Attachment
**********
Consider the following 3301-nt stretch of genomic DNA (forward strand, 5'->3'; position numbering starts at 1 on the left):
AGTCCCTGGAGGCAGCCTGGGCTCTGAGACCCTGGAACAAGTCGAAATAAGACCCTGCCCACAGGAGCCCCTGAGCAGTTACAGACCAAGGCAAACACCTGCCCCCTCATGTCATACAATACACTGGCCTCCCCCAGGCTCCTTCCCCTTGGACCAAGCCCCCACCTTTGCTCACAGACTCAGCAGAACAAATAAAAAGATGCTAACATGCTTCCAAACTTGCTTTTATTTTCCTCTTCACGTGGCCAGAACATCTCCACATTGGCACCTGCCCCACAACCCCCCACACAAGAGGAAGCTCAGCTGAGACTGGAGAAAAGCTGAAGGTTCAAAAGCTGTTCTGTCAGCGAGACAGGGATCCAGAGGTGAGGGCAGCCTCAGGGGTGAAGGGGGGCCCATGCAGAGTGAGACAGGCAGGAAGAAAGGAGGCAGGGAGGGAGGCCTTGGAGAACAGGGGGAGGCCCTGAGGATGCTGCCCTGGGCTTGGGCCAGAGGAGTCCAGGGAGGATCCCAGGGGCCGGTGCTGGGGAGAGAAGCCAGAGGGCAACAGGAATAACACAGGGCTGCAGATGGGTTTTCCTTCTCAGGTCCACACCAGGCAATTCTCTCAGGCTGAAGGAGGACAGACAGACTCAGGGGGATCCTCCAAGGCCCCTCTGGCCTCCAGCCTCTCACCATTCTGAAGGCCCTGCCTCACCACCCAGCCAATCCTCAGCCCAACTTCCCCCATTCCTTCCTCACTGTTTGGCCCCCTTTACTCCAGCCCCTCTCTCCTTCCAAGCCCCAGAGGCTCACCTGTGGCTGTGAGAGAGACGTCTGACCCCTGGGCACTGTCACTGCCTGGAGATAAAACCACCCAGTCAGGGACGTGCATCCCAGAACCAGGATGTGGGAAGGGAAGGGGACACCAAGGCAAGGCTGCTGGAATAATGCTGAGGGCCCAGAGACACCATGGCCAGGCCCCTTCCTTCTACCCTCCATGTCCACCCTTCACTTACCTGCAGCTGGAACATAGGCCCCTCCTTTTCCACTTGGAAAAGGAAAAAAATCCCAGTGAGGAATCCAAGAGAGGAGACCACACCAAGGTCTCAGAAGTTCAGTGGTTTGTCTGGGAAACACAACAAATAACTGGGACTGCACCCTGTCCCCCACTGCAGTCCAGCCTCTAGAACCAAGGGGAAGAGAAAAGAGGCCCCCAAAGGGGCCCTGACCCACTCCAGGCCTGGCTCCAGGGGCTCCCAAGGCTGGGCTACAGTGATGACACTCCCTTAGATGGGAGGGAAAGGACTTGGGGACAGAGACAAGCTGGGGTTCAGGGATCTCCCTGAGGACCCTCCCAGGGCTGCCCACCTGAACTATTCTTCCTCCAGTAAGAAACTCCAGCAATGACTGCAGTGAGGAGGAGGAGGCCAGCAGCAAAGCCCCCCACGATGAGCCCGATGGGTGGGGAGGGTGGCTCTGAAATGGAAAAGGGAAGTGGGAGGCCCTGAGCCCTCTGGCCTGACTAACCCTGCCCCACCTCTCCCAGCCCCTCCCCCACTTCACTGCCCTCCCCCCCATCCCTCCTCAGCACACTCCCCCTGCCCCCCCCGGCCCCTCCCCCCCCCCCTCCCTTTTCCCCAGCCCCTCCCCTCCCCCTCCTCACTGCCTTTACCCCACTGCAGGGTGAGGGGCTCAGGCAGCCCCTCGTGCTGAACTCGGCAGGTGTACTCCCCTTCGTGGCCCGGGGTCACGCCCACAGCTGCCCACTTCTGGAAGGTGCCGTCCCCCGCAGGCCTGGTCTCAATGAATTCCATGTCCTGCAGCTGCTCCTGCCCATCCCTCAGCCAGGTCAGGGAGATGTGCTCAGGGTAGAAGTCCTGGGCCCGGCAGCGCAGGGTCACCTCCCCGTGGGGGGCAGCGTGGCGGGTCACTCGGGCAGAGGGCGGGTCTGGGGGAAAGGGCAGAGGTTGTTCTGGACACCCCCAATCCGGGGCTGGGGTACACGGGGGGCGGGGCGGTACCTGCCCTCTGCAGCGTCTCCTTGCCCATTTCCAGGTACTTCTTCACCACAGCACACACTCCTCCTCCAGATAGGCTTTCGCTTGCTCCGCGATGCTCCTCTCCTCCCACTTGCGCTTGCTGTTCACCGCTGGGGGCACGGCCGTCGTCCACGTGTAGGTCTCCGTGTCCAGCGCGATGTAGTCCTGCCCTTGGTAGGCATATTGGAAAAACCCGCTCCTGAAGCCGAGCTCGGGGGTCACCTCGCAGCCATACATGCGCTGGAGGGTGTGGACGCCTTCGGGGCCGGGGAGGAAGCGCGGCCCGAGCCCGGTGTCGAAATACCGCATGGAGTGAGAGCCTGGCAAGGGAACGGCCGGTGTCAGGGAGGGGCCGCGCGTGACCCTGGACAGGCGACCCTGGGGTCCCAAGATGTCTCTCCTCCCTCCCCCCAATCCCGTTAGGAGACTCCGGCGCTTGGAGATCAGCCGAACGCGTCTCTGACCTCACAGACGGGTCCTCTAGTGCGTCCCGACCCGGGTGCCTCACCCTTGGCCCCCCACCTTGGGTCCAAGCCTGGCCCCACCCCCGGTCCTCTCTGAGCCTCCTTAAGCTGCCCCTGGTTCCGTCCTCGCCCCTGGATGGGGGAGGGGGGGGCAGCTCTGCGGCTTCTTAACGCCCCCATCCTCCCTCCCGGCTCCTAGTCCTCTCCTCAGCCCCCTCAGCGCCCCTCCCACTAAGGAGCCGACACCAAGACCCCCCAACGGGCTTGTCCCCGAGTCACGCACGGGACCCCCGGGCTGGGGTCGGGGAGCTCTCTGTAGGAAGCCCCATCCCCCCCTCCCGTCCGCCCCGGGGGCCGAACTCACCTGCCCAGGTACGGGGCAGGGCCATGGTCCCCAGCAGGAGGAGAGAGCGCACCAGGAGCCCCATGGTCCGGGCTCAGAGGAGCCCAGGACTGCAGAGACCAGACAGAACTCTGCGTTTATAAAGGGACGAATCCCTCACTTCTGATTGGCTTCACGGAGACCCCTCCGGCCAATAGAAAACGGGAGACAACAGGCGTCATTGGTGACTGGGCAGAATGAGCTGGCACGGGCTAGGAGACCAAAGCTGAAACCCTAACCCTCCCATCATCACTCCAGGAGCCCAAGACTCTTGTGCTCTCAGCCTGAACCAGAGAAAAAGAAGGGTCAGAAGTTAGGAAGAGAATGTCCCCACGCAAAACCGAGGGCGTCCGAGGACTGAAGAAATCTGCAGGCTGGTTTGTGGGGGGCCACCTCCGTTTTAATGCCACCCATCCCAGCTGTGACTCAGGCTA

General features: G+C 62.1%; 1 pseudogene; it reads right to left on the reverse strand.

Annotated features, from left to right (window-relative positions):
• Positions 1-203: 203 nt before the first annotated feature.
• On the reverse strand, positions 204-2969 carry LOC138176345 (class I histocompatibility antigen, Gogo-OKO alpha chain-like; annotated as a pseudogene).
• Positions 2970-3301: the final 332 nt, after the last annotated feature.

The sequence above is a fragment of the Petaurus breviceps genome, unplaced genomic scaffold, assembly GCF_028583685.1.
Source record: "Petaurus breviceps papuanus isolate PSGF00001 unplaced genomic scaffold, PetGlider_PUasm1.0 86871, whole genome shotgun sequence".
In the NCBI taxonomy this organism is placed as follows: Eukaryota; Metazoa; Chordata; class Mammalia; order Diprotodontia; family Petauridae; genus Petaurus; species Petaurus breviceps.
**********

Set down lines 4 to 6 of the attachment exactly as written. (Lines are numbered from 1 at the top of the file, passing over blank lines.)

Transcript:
Annotated features, from left to right (window-relative positions):
• Positions 1-203: 203 nt before the first annotated feature.
• On the reverse strand, positions 204-2969 carry LOC138176345 (class I histocompatibility antigen, Gogo-OKO alpha chain-like; annotated as a pseudogene).